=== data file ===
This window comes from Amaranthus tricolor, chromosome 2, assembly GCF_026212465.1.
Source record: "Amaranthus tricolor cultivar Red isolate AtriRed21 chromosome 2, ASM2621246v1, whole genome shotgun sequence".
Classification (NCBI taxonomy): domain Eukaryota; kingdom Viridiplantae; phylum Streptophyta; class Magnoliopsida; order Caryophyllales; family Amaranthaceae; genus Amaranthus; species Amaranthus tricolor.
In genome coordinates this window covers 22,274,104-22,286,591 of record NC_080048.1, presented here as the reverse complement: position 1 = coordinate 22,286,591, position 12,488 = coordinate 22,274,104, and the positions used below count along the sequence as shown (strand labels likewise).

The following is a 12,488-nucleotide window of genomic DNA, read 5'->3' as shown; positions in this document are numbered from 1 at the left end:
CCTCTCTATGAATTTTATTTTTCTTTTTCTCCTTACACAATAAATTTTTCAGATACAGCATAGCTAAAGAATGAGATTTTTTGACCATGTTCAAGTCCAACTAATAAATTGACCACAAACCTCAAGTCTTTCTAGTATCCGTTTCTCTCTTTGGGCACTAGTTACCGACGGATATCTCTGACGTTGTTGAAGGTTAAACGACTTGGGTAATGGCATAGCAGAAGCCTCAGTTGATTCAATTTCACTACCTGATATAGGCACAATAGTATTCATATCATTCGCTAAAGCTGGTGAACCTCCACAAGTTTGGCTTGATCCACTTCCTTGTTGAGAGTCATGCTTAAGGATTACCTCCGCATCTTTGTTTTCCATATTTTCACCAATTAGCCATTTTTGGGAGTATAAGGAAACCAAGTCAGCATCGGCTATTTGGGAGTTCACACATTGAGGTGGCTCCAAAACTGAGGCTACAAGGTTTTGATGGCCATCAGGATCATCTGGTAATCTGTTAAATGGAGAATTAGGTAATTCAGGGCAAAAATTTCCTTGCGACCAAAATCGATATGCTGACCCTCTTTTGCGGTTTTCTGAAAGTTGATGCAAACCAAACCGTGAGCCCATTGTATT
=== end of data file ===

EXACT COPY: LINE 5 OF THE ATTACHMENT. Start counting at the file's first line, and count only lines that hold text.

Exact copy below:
The following is a 12,488-nucleotide window of genomic DNA, read 5'->3' as shown; positions in this document are numbered from 1 at the left end: